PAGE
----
Tuesday, April 27, 2010

C++ void template parameter

In C++, void is special. It is an incomplete type, so sizeof(void) is unknown. To maintain compatibility with C, it gives special consideration to void as the sole function argument type if the argument is not assigned to a variable, so the following declarations are equivalent.
int foo(void) { return 42; }
int foo() { return 42; }
However, when void is used as template parameter, and subsequently used as function argument type, GCC rejects it. Consider this class:
template<typename Tp>
class foo {
 public:
  int operator()(Tp) { return 42; }
};
Instantiating foo<void> results in error: invalid parameter type ‘void’.

However, some idioms such as the identity function should work for void. Consider this definition for identity:
template<typename Tp>
class identity {
 public:
  Tp operator()(Tp x) { return x; }
};
Obviously, even when manually substituting Tp for void, the code would not work because variable x would have an incomplete type. However, the idiom can be made consistent again in the case of void using template specialization.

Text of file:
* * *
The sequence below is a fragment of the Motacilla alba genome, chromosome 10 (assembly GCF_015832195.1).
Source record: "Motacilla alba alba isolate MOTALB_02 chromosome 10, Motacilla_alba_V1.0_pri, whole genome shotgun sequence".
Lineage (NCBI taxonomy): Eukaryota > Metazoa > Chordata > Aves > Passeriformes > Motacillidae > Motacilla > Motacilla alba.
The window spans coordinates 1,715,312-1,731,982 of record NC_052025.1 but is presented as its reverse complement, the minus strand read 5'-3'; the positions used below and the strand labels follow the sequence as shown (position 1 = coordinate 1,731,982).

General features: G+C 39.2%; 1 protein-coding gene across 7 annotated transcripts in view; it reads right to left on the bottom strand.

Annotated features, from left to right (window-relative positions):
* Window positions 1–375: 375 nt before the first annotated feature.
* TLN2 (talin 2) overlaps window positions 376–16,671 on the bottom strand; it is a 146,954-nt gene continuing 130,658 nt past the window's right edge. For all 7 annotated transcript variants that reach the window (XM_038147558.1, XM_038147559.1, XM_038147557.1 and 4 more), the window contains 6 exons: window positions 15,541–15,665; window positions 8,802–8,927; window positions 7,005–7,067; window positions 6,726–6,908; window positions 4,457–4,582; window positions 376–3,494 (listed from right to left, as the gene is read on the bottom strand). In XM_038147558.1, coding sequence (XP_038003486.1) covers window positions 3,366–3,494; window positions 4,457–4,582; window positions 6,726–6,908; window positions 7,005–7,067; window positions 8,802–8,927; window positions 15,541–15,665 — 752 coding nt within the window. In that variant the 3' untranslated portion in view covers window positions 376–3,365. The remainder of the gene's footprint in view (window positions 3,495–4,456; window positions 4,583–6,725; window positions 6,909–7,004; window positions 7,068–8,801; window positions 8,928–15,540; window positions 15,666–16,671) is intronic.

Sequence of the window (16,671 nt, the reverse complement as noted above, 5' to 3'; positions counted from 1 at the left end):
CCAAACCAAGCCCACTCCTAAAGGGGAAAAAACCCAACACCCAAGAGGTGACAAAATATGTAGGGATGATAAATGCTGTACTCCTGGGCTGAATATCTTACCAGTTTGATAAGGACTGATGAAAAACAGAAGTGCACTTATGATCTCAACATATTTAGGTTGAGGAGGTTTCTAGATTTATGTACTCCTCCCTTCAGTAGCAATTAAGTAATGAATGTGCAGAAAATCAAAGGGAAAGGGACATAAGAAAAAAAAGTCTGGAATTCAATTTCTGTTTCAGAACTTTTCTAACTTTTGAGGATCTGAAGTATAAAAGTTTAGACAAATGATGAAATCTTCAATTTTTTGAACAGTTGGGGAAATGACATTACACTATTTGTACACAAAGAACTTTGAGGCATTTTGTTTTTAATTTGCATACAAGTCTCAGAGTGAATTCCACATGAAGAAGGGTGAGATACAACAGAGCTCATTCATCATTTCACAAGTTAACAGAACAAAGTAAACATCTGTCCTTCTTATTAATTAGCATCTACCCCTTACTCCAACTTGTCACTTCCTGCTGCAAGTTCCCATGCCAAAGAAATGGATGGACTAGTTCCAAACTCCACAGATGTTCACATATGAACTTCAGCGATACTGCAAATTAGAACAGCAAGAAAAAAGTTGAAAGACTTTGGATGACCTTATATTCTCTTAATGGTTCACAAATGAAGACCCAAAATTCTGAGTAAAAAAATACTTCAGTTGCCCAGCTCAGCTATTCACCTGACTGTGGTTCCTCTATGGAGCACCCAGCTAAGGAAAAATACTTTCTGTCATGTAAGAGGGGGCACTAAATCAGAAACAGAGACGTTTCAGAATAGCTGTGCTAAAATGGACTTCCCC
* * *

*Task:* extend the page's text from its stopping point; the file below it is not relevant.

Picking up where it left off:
template<>
class identity<void> {
 public:
  void operator()(void) { return; }
};
And you would get identity<void> to behave as expected.

However, what this means is that you'd likely duplicate the definition for a lot of code. It is probably easier to declare a true empty type. Following the convention of ML, we call it unit.
struct unit {};
It can be used with identity like this:
identity<unit> id;
id(unit());
In C++ (unlike C), the empty struct unit has sizeof(unit) == 1, but otherwise the type should behave the same as void. And the code for identity<unit> should behave the same as identity<void>.
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